This could be a smackdown that really hits the Daily Mail where it hurts - their bank balance.
Conservative councillor Nigel Fletcher received an email asking if he wanted to promote his political research group 'Opposition Studies' on the Daily Mail website for £475.
Fletcher, who said he was appalled by the article written this week by the Mail's Geoffrey Levy calling Labour leader Ed Miliband's father Ralph 'The Man Who Hate Britain', felt he had to take a stand:
Fletcher, who is in the Greenwich Council Shadow Cabinet, responsible for culture, said: "As a gay businessman who works with and values immigrants and ethnic minorities, and believes in grown-up political debate that rejects personal attacks of the gutter, I think I will decline the offer."
He told HuffPost UK: "I am frankly stunned by how much attention this has received. It was only intended as a riposte I thought my Twitter followers might find amusing.
"I was appalled by the tasteless slur on Ed Miliband's father, but it is only the latest in a long line of offensive articles the Mail has published.
"Even setting aside my own views, we are a cross-party think-tank, and advertising with a paper that has upset so many people across the political spectrum would not make sound business sense.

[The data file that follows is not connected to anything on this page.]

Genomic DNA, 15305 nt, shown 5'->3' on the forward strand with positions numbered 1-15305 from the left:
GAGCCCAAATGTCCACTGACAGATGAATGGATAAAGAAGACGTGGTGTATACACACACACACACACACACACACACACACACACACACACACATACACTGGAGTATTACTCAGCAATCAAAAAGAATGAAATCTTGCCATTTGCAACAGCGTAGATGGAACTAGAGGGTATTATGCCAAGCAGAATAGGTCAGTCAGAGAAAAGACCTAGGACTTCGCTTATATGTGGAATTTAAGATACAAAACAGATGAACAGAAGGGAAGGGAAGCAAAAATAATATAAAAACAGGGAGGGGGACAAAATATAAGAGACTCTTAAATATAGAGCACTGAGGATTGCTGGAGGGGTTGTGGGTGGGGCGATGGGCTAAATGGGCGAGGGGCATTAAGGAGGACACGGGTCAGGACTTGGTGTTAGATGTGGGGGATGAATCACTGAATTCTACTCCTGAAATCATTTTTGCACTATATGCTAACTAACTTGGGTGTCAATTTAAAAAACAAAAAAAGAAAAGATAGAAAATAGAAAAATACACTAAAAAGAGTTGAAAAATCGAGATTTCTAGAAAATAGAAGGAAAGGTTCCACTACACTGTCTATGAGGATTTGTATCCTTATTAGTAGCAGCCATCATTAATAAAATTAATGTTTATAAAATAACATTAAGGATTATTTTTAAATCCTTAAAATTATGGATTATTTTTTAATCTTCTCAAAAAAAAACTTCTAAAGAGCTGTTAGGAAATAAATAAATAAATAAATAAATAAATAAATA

"They are free to publish what they want, but as a Tory believer in the free market I also have the freedom to take my business elsewhere."
Fletcher's email has had more than 4,600 retweets, including from the likes of Stephen Fry and columnist Owen Jones, who has started a campaign to get advertisers to boycott the Daily Mail and the MailOnline.
On Wednesday night, Lord Alan Sugar urged brands to pull their advertising from the Daily Mail as "a punishment" for its attack on Miliband Snr, a Marxist historian.
Speaking to Channel 4 News, the Labour peer and star of The Apprentice, said a "special ilk of people" work at the newspaper but that they have "gone too far this time".
But press officers at Asda, The Cooperative, Morrisons and Waitrose have confirmed they have no plans to change their advertising policy in response to #dropthemail, while others on Twitter have branded the campaign futile and unnecessary.